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The Secret Of Pink Lake In Gatineau Park, Quebec

The Secret of Pink Lake in Gatineau Park, Quebec

Pink Lake in Gatineau Park, located less than a half hour drive from downtown Ottawa, is not what you think it might be. First off, the only thing pink about it are the colourful visitors ambling around the lake on the Pink Lake Trail. The Pink part relates to the name of the family that settled nearby and “loaned” their name to the lake.

The Secret of Pink Lake in Gatineau Park, Quebec

A family looking for fish in Pink Lake

Walking around Pink Lake in the Gatineau 

One can walk 2.5 km around the lake on a well maintained trail but fair warning – it is not wheelchair friendly. To facilitate climbing and descending the steep little bluffs on the trail there are several well constructed stairways.

Now personally, we love going up and down stairs as that is awesome conditioning for our adventures…. however it must be reported that not all patrons were equally excited.

The Secret of Pink Lake in Gatineau Park, Quebec

Stairs and boardwalks make for a relatively easy walk around Pink Lake

The Secret of Pink Lake in Gatineau Park, Quebec

If you can handle one steep set of stairs like this you can enjoy the hike around Pink Lake

So about that secret

It all started about 9,000 years ago when the continental ice sheet which was over 1.6 km thick had retreated from the Ottawa-Gatineau area. That much weight actually sinks the earth’s crust about 175 metres.

Given Ottawa is only about 35 metres above sea level that means – you guessed it – that Ottawa and what is now Pink Lake in Gatineau Park were under the sea. That sea called the Champlain Sea deposited sediments called the Leda clay in respect of the small marine clams it contains.

As mentioned in the Mer Bleu blog, they have also found Beluga whale bones and notably humpback whale bones near Smith Falls in the Leda clay as well.

The Secret of Pink Lake in Gatineau Park, Quebec

Look for signs with interesting facts as you walk around the lake

At that time Pink Lake wasn’t a lake at all but rather a big pothole in the sea floor. Once the glaciers melted and meltwater ran off, the earth’s crust started rising in a process known as (you’ll impress your friends with these words) isostatic rebound.

This pothole which was  filled with seawater rose above sea level and has now become a lake. Not Pink Lake right away because the Pinks still had not emigrated to Canada.

There are a couple of excellent viewpoints over the lake

There are a couple of excellent viewpoints over the lake

This small (one km long) rising lake is special because it has a high rim not much bigger than the lake itself so its catchment area is small and no rivers or creeks flow into it.

So what you might say. Well, this means the original saltwater trapped in the lake took a very long time to be diluted with fresh water…. so long in fact that a fish trapped in the seawater in the rising lake called a 3 spined stickleback has evolved from a saltwater fish into a freshwater fish.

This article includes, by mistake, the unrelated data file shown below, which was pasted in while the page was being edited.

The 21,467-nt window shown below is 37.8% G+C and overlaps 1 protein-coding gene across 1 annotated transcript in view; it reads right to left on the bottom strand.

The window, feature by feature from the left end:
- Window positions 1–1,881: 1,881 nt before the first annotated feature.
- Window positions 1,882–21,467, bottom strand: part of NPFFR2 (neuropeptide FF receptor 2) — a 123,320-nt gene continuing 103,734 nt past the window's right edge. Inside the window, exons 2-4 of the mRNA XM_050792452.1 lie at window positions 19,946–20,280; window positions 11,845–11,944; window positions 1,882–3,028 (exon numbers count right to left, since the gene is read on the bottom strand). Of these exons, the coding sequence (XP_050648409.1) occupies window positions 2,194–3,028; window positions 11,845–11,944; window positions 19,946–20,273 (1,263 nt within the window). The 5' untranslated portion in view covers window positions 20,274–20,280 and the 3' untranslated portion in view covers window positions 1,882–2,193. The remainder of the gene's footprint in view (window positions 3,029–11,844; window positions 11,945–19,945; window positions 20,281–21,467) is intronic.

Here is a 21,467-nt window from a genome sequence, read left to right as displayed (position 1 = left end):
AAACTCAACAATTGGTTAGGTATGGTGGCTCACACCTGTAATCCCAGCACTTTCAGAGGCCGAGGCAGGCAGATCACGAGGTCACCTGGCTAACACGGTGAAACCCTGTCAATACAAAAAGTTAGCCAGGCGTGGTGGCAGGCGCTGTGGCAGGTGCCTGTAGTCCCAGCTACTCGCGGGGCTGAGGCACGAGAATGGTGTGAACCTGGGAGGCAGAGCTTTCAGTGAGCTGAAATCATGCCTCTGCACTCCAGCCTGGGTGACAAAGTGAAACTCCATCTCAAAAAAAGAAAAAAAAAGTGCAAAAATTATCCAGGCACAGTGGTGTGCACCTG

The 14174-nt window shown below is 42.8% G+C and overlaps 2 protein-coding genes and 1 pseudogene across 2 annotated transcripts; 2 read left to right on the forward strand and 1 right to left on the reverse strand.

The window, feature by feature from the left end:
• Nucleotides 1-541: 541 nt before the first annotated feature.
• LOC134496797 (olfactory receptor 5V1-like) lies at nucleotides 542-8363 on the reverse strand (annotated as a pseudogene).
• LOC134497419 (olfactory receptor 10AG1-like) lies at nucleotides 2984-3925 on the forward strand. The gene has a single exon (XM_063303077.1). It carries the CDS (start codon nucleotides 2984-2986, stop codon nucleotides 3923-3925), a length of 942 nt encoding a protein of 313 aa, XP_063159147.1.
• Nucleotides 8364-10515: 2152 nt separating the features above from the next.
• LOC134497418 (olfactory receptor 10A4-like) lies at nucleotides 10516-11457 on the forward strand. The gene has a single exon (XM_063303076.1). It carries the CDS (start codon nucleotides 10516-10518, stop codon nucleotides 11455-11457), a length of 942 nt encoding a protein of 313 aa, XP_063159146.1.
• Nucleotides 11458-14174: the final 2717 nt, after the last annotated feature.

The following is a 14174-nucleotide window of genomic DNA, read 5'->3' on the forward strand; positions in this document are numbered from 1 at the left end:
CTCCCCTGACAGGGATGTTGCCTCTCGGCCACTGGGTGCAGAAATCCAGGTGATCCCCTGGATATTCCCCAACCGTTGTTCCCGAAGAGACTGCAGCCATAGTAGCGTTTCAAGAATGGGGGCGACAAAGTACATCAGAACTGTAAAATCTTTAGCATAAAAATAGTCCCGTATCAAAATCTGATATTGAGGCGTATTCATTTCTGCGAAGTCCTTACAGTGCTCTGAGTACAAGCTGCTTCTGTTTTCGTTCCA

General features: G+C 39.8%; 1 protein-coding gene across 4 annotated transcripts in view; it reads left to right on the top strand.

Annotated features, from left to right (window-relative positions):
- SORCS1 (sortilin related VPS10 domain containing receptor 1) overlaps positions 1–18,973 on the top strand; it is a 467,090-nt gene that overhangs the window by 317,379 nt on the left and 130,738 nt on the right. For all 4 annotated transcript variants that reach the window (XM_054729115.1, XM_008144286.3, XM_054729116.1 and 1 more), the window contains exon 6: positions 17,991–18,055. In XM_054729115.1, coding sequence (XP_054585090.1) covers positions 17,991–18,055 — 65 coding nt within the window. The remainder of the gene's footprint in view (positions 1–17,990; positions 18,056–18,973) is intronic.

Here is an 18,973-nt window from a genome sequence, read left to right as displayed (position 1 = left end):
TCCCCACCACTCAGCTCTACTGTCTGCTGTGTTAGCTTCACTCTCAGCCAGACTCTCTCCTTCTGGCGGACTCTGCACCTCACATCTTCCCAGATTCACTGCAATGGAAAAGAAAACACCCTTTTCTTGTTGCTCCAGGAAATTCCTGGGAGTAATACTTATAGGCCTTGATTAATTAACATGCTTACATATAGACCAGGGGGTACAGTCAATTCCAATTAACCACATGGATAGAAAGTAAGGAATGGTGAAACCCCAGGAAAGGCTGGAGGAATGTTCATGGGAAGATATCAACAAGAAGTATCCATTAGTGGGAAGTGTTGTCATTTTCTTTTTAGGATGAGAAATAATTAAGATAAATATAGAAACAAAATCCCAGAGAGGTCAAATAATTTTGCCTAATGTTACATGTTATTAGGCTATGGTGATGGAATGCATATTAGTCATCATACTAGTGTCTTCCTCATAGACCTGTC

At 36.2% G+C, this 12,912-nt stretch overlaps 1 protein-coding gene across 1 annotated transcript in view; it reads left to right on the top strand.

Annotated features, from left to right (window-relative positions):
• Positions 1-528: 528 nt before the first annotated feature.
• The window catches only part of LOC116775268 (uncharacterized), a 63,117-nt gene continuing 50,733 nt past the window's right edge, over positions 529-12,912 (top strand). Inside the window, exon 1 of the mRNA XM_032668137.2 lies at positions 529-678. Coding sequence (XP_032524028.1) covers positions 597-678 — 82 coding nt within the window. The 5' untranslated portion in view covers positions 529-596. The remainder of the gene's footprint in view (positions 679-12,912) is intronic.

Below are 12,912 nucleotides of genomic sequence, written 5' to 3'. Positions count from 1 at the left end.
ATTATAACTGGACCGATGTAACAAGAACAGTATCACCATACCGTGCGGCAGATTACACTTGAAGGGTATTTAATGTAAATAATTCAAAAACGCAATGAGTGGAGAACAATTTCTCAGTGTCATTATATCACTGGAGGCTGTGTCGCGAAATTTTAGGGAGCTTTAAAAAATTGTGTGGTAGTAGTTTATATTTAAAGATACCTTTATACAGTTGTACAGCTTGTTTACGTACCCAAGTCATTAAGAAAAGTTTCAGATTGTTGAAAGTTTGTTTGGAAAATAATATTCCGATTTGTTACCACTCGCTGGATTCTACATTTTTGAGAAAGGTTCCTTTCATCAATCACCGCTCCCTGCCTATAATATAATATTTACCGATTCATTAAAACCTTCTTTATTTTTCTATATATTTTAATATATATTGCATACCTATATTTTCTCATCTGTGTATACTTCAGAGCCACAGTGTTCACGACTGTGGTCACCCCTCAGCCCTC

Pink Lake – A Meromictic Lake

Because so little new water flows into the lake and the high rims protect it from the wind there is very little mixing of water in the lake, in fact so little that the lake is one of the few meromictic lakes in the world. Crazy eh!

The bottom seven metres of this 20 metre deep lake have virtually no oxygen. In fact, there is algae in this oxygen poor zone that photosynthesizes with sulfur not CO2. Lots of “normal” algae grows in the upper water and so Pink Lake is actually more greenish than not.

You really notice the green colour at the far end of Pink Lake

You really notice the green colour at the far end of Pink Lake

OK enough science let’s talk about the Pinks. Well we didn’t really learn much about them so let’s talk about the experience.  

The trail is wrapped in Mother Nature’s arms so it is peaceful and soothing. There are pretty steady views of the lake at water level and from some higher outlooks. A couple of outlooks have seats and you may want to linger awhile. Birders keep your eyes and ears open. You’ll walk by some old pits where they used to mine mica. And you can see lots of 3 spined stickleback fish milling about near shore.

Pits from mining mica

Pits from mining mica

 The 3 spined stickleback fish can be seen near the surface of the lake

The 3 spined stickleback fish can be seen near the surface of the lake

A family-friendly outing in Gatineau Park

All in all it’s a very pleasant short hike, likely to be shared with a lot of young families like we did on a weekend. There is more geology that is interesting but that would be pushing my luck especially after I snuck in the mica mine in the previous paragraph.

That secret I was talking about; everybody that walks around Pink Lake and reads the great information panels will know the secret too!

Really beautiful walking in the woods around the lake

Really beautiful walking in the woods around the lake – and in fall this scene would have a high wow factor

If you want another interesting hike check out the nearby Carbide Willson Ruins.

And if you’ve never been to Ottawa these are 5 things you must do on a visit to the city.

Click on the photo to bookmark to your Pinterest board.

The Secret of Pink Lake in Gatineau Park, Quebec

Thank you to my geologist husband John for penning this blog and to Ottawa Tourism for hosting us.

 

 

 

Leigh McAdam is a Calgary based writer, author, photographer and social media enthusiast with over 57,000 followers. Her blog: HikeBikeTravel is frequently cited as one of the top travel and outdoor adventure blogs in Canada.

Author of Discover Canada: 100 Inspiring Outdoor Adventures
Co-author of 125 Nature Hot Spots in Alberta

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